For the past 125 years, however, scientists have been puzzled by two main questions: what is the nature of the "molecular glue" that keeps sister-chromatids together and how is this tight cohesion finally snipped apart? Looking back at our riddle, we would want to identify the tiny threads connecting socks and the scissors that cut them apart.
Scientists at the Research Institute of Molecular Pathology (IMP) in Vienna, Austria, can now provide the answers to those questions. A group of yeast geneticists headed by Kim Namsmyth, has been able to identify a protein complex responsible for sister chromatid cohesion. The complex was given the name cohesin. Subsequently, Frank Uhlmann in Nasmyth's team discovered the enzyme which cuts cohesin and works just like a pair of molecular scissors. He called it separin or separase. For separin to become active it has to be released from the grips of another protein named securin.
The details of Uhlmann's findings will be published in the coming issue of the American science journal CELL (October 27th, 2000). Two additional articles by other IMP scientists will accompany the paper. Their contents not only compliment Uhlmann's discovery but rather add a new dimension to them, suggesting that a universal principle among living beings has been identified. The Italian PhD student Sara Buonomo, also in Nasmyth's team, was able to show that the same mechanisms that regulate chromosome segregation in mitosis are also at work in meiosis in yeast.
The latest and most surprising news came from IMP group leader Jan-Michael Peters and his co-workers Irene Waizenegger and Silke Hauf. They have been able to confirm that the mechanisms that work in yeast are basically identical in humans. This is quite a sensation since earlier studies have invariably yielded negative results. Although a cohesin-like protein has been known to exist in humans, it seemed to disappear from chromosomes long before metaphase was reached. The IMP scientists now discovered that small amounts of cohesin remain on human chromosomes and are cleaved at the onset of anaphase. The enzyme responsible for cleaving is very similar to yeast separin. From these discoveries the scientists conclude that they have indeed found a universal principle which regulates the equal distribution of genetic material in cell division in presumably all eukaryotic organisms from yeast to man. By describing these mechanisms they have elucidated one of the oldest mysteries of biology. Their contributions will provide a better understanding of chromosomal missegregation and related diseases such as cancer.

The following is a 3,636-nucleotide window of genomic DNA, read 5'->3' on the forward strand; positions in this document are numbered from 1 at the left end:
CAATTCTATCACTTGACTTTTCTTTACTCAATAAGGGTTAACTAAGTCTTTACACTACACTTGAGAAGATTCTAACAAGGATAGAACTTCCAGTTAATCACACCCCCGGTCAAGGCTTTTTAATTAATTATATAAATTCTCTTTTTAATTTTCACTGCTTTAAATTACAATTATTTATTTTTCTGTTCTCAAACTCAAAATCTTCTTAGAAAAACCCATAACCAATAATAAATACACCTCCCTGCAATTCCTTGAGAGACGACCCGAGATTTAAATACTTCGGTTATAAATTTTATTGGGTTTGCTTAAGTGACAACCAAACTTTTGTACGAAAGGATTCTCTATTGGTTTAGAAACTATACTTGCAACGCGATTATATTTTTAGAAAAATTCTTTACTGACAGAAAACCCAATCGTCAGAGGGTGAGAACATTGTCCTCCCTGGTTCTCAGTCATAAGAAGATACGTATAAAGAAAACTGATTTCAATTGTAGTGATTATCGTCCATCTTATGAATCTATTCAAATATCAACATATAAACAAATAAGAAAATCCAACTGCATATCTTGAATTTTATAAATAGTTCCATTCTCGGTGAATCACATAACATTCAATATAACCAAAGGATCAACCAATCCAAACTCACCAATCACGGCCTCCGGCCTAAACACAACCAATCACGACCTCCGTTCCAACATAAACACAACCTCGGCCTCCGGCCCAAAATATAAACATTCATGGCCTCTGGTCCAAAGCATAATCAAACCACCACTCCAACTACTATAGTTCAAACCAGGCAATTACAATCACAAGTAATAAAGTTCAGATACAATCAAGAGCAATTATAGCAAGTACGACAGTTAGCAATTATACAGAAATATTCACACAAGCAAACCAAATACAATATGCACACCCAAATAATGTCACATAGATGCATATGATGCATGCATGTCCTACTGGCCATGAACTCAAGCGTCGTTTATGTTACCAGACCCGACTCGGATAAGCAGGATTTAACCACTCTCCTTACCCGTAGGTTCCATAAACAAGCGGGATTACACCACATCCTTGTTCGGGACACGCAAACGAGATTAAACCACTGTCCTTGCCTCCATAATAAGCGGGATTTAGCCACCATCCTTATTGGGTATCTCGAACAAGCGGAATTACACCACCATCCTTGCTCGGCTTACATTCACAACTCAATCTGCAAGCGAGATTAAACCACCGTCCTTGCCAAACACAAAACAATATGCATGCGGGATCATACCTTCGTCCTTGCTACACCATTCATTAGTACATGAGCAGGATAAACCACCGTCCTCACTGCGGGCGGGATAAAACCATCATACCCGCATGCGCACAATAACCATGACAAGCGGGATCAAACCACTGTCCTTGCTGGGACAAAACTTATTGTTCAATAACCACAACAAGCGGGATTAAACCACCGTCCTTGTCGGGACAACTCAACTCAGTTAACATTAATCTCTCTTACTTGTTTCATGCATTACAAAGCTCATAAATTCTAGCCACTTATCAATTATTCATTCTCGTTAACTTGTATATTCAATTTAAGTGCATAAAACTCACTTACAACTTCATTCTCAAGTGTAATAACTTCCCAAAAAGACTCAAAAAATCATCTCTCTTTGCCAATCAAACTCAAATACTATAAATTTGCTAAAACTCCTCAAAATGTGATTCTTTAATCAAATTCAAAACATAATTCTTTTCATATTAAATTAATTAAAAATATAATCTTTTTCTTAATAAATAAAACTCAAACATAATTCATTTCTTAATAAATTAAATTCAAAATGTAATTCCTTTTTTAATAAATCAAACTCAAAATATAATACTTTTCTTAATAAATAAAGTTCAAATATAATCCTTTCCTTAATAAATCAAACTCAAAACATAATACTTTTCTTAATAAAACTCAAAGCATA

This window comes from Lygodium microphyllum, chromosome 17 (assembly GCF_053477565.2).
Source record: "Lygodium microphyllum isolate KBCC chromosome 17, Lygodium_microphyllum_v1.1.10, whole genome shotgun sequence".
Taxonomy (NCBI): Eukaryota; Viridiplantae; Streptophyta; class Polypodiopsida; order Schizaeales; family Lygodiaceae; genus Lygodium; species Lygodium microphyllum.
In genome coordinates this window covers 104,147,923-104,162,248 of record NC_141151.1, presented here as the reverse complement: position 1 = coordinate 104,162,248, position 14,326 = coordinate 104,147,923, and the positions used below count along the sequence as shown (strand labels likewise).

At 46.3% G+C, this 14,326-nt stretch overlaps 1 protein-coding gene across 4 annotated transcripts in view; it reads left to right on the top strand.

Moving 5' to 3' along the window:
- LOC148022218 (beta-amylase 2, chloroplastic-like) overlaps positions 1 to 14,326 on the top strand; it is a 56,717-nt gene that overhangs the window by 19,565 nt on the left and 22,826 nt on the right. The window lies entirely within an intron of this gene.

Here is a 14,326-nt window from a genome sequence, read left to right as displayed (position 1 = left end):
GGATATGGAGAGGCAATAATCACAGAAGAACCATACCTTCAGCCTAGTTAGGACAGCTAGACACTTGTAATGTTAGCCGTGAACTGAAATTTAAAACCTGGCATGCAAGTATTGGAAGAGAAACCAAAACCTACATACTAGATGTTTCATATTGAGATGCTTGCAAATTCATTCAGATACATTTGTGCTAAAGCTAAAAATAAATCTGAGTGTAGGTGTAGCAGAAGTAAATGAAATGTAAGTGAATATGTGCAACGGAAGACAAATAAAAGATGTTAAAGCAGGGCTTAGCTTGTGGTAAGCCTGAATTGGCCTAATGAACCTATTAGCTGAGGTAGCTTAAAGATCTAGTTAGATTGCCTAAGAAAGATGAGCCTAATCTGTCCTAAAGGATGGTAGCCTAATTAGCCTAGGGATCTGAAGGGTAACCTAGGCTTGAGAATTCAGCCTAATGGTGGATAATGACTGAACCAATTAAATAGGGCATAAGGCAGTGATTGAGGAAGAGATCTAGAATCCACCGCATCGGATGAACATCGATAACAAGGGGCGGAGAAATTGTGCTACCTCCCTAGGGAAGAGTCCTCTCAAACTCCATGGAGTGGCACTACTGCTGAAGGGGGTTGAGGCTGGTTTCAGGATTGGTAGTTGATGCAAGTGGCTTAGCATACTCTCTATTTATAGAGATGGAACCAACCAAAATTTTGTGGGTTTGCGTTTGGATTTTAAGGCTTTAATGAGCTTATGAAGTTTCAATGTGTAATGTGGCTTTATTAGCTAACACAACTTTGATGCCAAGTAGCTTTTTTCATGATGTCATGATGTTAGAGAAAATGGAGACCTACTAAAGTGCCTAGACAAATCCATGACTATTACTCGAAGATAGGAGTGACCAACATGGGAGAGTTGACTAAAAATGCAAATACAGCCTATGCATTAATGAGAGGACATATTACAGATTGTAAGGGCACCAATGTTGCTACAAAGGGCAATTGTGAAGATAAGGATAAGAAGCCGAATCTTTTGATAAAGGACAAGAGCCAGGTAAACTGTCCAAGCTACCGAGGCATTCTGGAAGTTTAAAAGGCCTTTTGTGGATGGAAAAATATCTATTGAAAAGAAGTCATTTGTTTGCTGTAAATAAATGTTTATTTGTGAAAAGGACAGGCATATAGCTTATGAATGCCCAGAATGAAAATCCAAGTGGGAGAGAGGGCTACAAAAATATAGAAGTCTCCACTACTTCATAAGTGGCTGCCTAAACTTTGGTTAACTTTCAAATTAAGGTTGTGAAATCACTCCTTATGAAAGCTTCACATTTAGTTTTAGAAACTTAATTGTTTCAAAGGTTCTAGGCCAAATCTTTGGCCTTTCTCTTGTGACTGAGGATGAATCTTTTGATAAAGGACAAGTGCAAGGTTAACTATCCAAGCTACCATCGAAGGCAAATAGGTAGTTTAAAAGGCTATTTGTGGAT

Ullmann et al.: Cleavage of Cohesin by the CD Clan Protease Separin Triggers Anaphase in Yeast. Cell 103:3, 375-386, 27 October 2000.
Waizenegger et al.: Two Distinct Pathways Remove Mammalian Cohesin from Chromosome Arms in Prophase and from Centromeres in Anaphase. Cell 103:3, 399-410, 27 October 2000.
Buonomo et al.: Disjunction of Homologous Chromosomes in Meiosis I Depends on Proteolytic Cleavage of the Meiotic Cohesin Rec8 by Separin. Cell 103:3, 387-398, 27 October 2000.